The text that we are publishing below was written by the ICC's section in India, in the context of an ongoing discussion with comrades in the Philippines who have begun to orient their activity towards the defence of the internationalist principles of the Communist Left. During the discussions, the comrades asked us to undertake a theoretical critique of the positions of Filemon "Ka Popoy" Lagman, one of the leading founders of the Partido ng Mangagawang Pilipino (PMP - Filipino Workers' Party), which is one of the main left-wing formations in the Philippines. This party was originally founded in January 1999 as a split from the Maoist Communist Party of the Philippines - an organisation which reproduces all the Stalinist and chauvinist practice of its Chinese "big brother", including a policy of bloody guerrilla warfare in the countryside and terrorist attacks in the cities, and a grotesque personality cult centred on its leader-in-exile, Joma Sison. Lagman himself was assassinated in 2001 - quite possibly by the CPP.
The basis of the split with the CPP was Lagman's rejection of the typically Maoist reliance on the peasantry as an armed revolutionary force, in favour of building up a "proletarian" party which would undertake the revolution... in the Philippines. In particular, it is on the basis of Lagman's ideas that the PMP defends the idea of the necessity of a "bourgeois democratic revolution" in the Philippines, an idea which in effect justifies all kinds of electoral and other alliances with what is known as the "elite opposition" (in other words, the openly bourgeois political parties and military opposition movements such as the so-called "military rebels").
The critique of Lagman's writings, which claim to apply "Leninist" theory to the situation of the working class in the Philippines, thus constituted a major hurdle which the comrades felt they had to overcome in abandoning the national, and therefore fundamentally nationalist, outlook of the PMP.
The Philippines: part of an emerging class struggle
There can be no doubt about the importance of the Philippines - a country of 80 million inhabitants (not to mention the far-flung diaspora of Filipino emigrant workers), which includes some of South-East Asia's major industrial zones (around Manila and Cebu in particular) - for the development of the class struggle in Asia, and hence the world. The communist left is still - we are all too well aware - a small and fragile force when we compare it with the immensity of the tasks which we confront. Nonetheless, the emergence of a new internationalist movement in the Philippines, and a growing interest there for the principles of the communist left, together with the recent conference of the marxist left in Korea, are the expression of a profound development in the class struggle: a development which is marked above all by the slow emergence of a process of reflection within the political minorities of the working class - a process of reflection which will be a critical factor, we are convinced, in the more massive struggles which must answer the growing barbarity and pauperisation of a decomposing capitalist society.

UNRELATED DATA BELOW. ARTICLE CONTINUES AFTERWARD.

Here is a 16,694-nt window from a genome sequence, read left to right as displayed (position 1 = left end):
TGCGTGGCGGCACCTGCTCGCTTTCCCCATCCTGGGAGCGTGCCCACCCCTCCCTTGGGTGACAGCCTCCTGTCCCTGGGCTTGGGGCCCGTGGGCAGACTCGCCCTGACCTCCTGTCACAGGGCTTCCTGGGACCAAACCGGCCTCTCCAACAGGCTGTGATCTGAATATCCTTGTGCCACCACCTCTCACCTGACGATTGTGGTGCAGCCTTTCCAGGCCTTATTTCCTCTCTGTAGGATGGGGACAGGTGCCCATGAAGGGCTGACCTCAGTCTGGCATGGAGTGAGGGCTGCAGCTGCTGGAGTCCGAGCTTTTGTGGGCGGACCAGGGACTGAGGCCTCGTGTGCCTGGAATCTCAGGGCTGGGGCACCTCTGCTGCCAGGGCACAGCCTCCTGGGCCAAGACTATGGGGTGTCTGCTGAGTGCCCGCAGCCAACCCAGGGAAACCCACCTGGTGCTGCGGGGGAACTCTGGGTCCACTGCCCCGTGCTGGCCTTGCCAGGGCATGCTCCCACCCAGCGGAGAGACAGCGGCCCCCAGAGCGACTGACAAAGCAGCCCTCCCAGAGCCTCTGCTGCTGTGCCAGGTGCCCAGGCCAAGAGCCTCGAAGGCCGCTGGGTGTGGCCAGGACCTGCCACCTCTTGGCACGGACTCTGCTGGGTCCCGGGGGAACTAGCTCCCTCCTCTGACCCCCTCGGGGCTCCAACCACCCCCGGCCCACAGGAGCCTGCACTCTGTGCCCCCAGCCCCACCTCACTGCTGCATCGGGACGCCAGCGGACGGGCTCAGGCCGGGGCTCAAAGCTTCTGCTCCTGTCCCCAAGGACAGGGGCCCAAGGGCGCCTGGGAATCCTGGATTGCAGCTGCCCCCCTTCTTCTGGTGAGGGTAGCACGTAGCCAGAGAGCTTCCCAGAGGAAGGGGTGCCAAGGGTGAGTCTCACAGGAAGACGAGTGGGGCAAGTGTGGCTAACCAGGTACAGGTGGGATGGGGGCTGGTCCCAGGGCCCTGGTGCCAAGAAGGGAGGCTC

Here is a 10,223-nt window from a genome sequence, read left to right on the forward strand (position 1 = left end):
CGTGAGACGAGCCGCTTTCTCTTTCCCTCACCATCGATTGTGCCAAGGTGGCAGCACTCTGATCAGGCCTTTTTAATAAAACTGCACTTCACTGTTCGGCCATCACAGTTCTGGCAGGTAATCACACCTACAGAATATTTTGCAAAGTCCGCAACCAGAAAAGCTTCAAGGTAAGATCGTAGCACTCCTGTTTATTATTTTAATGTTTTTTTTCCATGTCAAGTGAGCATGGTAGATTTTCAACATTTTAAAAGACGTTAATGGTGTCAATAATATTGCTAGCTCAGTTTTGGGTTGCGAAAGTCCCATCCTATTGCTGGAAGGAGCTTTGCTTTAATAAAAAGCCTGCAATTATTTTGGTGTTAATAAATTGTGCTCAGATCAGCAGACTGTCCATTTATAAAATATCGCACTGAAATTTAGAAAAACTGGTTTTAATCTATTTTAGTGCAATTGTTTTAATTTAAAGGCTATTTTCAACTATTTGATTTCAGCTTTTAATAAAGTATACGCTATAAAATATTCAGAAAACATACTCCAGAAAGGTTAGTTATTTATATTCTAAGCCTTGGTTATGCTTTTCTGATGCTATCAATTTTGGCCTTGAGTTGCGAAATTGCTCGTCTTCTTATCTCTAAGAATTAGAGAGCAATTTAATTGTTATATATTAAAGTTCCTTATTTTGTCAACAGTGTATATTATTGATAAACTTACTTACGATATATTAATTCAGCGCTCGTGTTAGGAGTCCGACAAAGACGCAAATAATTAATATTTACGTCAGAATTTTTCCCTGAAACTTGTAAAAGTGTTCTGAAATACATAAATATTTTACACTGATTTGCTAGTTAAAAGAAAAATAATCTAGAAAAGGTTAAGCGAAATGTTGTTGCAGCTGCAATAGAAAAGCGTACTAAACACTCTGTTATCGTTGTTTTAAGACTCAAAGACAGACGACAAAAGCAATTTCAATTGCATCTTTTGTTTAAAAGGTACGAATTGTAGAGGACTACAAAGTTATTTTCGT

As in Korea, one of the most striking features of the emergence of an internationalist milieu in the Philippines is that it has appeared in a country hitherto completely dominated by the ideologies of Maoism or "Leninism". As we wrote in our presentation to the conference in Korea on "revolutionary strategy": "In part, this development of new contacts is thanks to the Internet, but only in part (...) all these comrades share the fundamental principle which has always been the touchstone of the workers' movement: internationalism. They also share two of the most fundamental legacies of the Italian Left: a conviction that the working class is international or that it is nothing, that international contacts are therefore of fundamental importance, and that only through an open and fraternal debate can we prepare the conditions for the future formation of the world communist party, the new International without which the working class will not be able to ‘storm the heavens', overthrow this decadent and barbaric capitalist society and create the new, world wide human community".
This movement is a striking confirmation, in practice, of one of the ICC's founding principles: that in capitalism's decadent phase, there are no "national programmes", there is only one programme possible for workers everywhere - the world wide communist revolution.
A summary of Filemon Lagman's positions and his rejection of the CPP's Maoism
1. On identification of mode of production in general, Philippines in particular:
Lagman gave a very strong effort to counter meaningless theory of Sison the boss of CP of Philippines, the latter stating the particular socio-economic position of Philippines as ‘semi-feudal' and ‘semi colonial'. Lagman wanted to establish that in Philippine what prevails is essentially capitalist mode of production even if there are vestiges of feudalism. He has rejected the theory of Philippine being still dominated by feudalism.
But at the same time quoting Lenin, he has asserted that there is a transition phase in every society, as no hitherto existing production system is replaced by the new one overnight. Thus in this sense only, he has emphasized that Philippine belongs to semi-feudalism owing to her feudal remnants : "present-day Philippine society which is essentially bourgeois and capitalistic in character, and in the context of present-day world capitalist system dominated by imperialism, is what should properly be called "semi-feudalism"".